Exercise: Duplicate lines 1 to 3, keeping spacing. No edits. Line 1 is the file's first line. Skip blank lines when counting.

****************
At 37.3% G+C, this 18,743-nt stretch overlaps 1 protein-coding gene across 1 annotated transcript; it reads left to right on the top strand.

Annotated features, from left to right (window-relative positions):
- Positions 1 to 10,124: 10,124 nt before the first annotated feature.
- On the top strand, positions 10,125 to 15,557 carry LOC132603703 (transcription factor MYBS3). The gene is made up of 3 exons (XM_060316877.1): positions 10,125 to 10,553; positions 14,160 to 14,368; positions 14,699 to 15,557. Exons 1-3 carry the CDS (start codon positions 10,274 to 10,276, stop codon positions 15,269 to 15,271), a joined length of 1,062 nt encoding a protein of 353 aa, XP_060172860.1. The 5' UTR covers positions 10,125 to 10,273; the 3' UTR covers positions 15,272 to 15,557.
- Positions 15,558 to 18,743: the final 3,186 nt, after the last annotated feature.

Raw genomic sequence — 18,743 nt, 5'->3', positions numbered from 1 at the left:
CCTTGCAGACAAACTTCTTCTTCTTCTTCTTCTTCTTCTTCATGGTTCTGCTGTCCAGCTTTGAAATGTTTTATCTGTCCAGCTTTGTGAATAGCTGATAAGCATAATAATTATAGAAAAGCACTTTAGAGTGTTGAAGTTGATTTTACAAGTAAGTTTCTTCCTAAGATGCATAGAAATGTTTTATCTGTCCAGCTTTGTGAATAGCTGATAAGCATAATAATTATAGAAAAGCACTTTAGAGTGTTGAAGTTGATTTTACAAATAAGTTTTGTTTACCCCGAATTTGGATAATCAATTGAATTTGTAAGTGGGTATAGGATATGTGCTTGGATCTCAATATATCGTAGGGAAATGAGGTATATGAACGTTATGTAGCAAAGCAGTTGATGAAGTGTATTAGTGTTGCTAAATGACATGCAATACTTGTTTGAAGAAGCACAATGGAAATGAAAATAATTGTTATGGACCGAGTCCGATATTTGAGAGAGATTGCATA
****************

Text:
At 37.3% G+C, this 18,743-nt stretch overlaps 1 protein-coding gene across 1 annotated transcript; it reads left to right on the top strand.

Annotated features, from left to right (window-relative positions):
- Positions 1 to 10,124: 10,124 nt before the first annotated feature.